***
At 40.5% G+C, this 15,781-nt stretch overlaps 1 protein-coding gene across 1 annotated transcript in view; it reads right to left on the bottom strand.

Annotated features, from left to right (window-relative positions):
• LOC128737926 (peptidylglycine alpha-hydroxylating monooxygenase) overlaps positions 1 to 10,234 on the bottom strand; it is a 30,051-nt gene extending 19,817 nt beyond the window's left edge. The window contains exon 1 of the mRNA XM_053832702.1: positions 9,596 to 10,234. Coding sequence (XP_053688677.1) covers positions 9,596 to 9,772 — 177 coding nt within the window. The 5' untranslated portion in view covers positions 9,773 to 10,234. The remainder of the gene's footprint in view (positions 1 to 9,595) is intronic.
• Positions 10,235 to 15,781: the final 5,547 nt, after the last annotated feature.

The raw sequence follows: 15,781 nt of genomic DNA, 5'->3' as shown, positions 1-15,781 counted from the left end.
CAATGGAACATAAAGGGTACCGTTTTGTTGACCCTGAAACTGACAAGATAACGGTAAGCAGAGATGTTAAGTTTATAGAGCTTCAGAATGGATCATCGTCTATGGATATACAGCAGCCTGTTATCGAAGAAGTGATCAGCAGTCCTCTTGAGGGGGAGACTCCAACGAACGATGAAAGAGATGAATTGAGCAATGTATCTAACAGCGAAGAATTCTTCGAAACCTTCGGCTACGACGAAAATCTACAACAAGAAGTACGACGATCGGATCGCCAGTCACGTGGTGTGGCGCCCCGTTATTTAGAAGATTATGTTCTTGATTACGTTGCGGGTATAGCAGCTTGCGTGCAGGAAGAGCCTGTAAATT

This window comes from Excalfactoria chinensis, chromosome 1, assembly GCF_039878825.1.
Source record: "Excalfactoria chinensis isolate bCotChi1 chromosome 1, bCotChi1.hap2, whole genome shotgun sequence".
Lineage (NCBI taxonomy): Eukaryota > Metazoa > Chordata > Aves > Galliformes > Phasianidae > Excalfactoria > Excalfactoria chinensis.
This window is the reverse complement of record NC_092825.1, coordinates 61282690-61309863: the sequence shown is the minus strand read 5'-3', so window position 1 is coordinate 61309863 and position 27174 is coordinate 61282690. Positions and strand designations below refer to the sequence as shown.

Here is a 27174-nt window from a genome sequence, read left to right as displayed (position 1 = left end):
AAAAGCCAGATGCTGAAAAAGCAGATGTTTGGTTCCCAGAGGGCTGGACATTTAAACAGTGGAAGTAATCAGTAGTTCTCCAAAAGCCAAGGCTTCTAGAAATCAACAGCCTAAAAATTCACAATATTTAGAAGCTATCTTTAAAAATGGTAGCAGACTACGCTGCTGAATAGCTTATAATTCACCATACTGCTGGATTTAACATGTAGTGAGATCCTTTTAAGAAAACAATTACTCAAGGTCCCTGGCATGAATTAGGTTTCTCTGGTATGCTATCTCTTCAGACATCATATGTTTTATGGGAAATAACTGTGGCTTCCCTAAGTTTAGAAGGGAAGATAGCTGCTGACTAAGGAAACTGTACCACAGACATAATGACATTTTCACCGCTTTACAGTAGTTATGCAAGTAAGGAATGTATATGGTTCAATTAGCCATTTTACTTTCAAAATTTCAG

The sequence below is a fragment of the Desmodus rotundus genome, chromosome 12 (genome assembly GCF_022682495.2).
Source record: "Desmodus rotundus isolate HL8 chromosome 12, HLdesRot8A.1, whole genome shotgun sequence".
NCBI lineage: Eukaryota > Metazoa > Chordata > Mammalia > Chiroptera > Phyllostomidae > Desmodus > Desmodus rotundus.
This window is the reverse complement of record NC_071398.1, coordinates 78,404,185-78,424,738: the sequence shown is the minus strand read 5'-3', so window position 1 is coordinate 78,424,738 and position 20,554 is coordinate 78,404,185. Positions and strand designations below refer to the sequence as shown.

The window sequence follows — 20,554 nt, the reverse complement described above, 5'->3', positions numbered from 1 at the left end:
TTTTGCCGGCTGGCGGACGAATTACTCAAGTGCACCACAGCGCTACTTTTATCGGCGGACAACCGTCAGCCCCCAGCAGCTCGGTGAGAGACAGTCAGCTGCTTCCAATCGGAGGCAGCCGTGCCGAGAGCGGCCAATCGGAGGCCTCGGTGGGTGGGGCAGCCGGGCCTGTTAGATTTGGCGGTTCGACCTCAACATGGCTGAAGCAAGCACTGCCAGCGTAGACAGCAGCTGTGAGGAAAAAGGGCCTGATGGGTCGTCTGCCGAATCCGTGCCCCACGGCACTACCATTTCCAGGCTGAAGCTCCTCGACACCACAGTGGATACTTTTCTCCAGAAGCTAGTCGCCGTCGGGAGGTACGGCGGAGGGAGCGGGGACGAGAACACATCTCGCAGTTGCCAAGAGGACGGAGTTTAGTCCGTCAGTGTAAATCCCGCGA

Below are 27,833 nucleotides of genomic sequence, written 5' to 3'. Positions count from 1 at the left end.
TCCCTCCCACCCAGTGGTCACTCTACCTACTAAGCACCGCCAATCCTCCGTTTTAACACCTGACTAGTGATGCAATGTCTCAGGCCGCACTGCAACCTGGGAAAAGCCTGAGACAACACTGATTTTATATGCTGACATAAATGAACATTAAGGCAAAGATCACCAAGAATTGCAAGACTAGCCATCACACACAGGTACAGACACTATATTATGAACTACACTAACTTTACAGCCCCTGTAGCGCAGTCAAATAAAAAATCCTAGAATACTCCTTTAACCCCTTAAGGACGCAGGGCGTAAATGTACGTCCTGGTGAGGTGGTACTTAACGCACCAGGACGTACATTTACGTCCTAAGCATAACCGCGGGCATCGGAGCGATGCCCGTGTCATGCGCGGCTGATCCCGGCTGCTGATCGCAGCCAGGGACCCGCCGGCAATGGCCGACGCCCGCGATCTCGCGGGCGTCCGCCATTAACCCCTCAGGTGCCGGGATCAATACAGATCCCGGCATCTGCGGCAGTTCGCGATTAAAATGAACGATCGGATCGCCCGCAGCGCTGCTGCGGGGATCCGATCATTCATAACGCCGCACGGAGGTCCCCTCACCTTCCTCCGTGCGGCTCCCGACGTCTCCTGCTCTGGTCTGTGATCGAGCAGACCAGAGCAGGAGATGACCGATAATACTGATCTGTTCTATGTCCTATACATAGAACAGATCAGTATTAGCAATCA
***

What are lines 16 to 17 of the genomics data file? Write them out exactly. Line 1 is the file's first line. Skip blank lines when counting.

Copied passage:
This window is the reverse complement of record NC_071398.1, coordinates 78,404,185-78,424,738: the sequence shown is the minus strand read 5'-3', so window position 1 is coordinate 78,424,738 and position 20,554 is coordinate 78,404,185. Positions and strand designations below refer to the sequence as shown.

The window sequence follows — 20,554 nt, the reverse complement described above, 5'->3', positions numbered from 1 at the left end: